5. Harlequin Rasboras

Harlequin Rasboras (Trigonostigma heteromorpha) are at the top of the list for good reason! These relatively small rasboras are native to many of the same water as wild Bettas, meaning they live with each other naturally!

They are not brightly colored to attract unwanted attention from a betta, not known to nip at the fins of other fish, and love the same quality of water that bettas do.

Soft, acidic water is best and the addition of Indian Almond Leaves is always appreciated.

A school of 6-8 could live with a betta in a 10 gallon without issue.

Other Betta Mates

African dwarf frog – Not to be confused with the “African clawed frog,” which is a different breed altogether, the African dwarf frog (often referred to as ADF on fish forums and websites) is a very small frog that is about the same size as an adult male betta. The animals may have to be separated at feeding time, however, because they eat different foods. (And bettas will eat everything in sight.)

Apple snail / mystery snail – Apple snails and mystery snails, which are either the same or a very similar species of aquarium snails, are good tankmates for bettas – although there is some anecdotal evidence that more aggressive bettas may nip at the snail’s antennae.

Pygmy cory catfish – Very small catfish (they only grow to about 2 cm) that are nice little bottom dwellers.

Otocinclus, or “oto” fish – Also known as “ottos” or even “dwarf suckermouth catfish,” these fish are not aggressive.

Those are generally agreed to be the best tankmates for bettas – now for the worst!

Worst Betta Companions

Though the above fish, snails and frogs can usually get along fine with bettas, there are some fish that should never be put in the same tank as a betta fish. And it’s usually because they look too much like a male betta. Fish to avoid include:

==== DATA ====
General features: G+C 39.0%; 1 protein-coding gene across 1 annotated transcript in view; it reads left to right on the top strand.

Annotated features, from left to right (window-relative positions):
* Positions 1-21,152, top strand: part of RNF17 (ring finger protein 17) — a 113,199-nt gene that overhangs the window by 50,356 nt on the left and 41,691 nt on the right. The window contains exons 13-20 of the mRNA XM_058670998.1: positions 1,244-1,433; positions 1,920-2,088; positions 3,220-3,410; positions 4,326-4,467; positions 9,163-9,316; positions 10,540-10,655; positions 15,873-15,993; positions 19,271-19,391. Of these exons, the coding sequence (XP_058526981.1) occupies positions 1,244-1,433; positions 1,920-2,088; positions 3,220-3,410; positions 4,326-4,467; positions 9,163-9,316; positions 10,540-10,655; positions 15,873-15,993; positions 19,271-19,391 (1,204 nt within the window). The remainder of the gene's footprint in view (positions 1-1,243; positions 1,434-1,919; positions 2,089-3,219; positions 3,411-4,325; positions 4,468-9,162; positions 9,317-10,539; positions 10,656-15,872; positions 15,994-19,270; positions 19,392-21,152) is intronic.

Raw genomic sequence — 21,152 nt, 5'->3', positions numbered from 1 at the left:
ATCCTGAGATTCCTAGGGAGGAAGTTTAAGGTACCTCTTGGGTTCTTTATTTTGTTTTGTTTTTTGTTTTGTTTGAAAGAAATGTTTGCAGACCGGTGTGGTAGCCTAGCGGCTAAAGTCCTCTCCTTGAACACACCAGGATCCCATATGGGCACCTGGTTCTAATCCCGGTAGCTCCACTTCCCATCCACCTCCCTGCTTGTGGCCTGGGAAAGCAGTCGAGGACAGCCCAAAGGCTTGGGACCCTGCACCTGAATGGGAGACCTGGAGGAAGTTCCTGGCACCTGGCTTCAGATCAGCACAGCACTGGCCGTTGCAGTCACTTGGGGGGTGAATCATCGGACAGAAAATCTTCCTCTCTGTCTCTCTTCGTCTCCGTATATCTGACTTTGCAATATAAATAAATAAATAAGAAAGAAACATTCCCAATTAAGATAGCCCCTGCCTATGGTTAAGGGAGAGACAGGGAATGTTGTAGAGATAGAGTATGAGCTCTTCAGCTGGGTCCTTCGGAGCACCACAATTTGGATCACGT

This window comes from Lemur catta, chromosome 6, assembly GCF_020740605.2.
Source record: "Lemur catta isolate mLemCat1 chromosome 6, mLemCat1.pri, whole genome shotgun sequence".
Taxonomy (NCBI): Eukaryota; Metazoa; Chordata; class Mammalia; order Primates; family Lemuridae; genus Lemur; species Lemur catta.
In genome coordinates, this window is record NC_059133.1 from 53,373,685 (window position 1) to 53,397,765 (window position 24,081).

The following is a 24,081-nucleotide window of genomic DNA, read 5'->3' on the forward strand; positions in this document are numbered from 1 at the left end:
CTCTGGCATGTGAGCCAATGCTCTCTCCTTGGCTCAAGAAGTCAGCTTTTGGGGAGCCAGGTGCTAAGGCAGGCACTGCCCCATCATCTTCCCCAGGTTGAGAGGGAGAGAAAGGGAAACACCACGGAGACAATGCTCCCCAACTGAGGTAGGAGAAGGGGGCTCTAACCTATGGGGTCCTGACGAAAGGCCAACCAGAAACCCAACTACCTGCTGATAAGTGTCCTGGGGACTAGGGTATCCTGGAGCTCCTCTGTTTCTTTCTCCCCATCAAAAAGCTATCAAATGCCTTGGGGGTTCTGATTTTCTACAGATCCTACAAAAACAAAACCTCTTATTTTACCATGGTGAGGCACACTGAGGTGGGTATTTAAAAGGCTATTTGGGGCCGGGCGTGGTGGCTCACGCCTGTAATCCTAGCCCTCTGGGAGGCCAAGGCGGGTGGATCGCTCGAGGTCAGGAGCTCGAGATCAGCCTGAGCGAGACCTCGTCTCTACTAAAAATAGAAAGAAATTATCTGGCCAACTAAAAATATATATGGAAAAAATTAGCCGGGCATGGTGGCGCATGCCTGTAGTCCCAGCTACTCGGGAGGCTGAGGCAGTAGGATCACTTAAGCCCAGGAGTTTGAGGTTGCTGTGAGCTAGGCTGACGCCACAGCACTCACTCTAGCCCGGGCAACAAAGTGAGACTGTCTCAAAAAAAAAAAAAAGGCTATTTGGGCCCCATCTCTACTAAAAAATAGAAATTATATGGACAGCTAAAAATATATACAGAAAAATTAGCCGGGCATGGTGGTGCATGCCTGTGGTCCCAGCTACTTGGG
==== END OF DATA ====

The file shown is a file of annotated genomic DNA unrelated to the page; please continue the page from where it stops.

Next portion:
• Fancy guppies
  • Mollies
  • Fancy-fin goldfish
  • Barbs
  • Ghost shrimp (although some recommend them as betta companions, they often get eaten!)

The guppies, mollies and fancy-fin goldfish just look so much like bettas that the average betta can’t resist a nip, and the barbs can be too aggressive.

Setting Up a Betta Community Tank

The first thing to consider when establishing an aquarium that a betta will share with other fish and animals is the size. The rule of thumb is to have a gallon per inch of fish – so a school of danios or tetras might require more tank than the beginner bargained for. A snail or frog might be a better choice for tanks under 5 gallons.

Next, make sure that there is aquarium decor – such as plants, driftwood, rocks or caves – that give the betta (and its tank mates) a place to hide in case someone gets “nippy.” You must consider the water temperature too. Read here about water temperature for Bettas.

It’s important to proceed with caution and monitor the betta and its new tankmates as they grow accustomed to each other, but in a big, enough aquarium, bettas can peacefully coexist with other animals.


  1. Lateralization of displays during aggressive and courtship behaviour in the Siamese fighting fish;
  2. Fish on Prozac: a simple, noninvasive physiology laboratory investigating the mechanisms of aggressive behavior in Betta splendens

11 Responses

  1. I am entering my 5th year as a betta host. I am most amazed at the difference in their personalities. My first was a fairly large blue betta. Having read a bit before doing this, I brought him home to entertain me over coffee in the morning…..having decorated 2 different bowls for 1 1/2-2 gallons, colorful gravel, fake ferns, rocks, etc., I decided to add neons and a gold snail. 1st betta was happy with his 4-5 neons and snail, lived for 1 1/2 years. I have cats and a parrot, so a watch glass top was necessary to keep cat paws out and the parrot from whatever else. (He confined himself to watching. All lived together, no fish diseases, well fed, pleasure to watch.

    Betta #1 died. #2 brought home (blue, smoewhat smaller. Chaos. Within 1/2 hr, neons got rescued and transferred. Betta and snail……Snails are smarter than one would think. Got tired of betta harassment. Slammed his door on a small chunk of betta tail fin. For 2 beta2 and snail co-habited……gold snail passed away after 2 years, got 2 lg trap-door snails. Betta at passed on at 2 1/2 yrs. Round 3 is just starting. Same 2 trap-door snails and their 2 young-uns, new small red betta, 1 neon. A week in, betta likes watching snails, neon intact, ready to add a few more neons. Likes keeping an eye on the neon, who is lonely without buds, but fish store was down to one neon. Buds coming to make neon happy.

    I am overjoyed that Redfish is OK with the neon….livens my coffee time. Snails pleased that Redfish will not be a pain in the butt.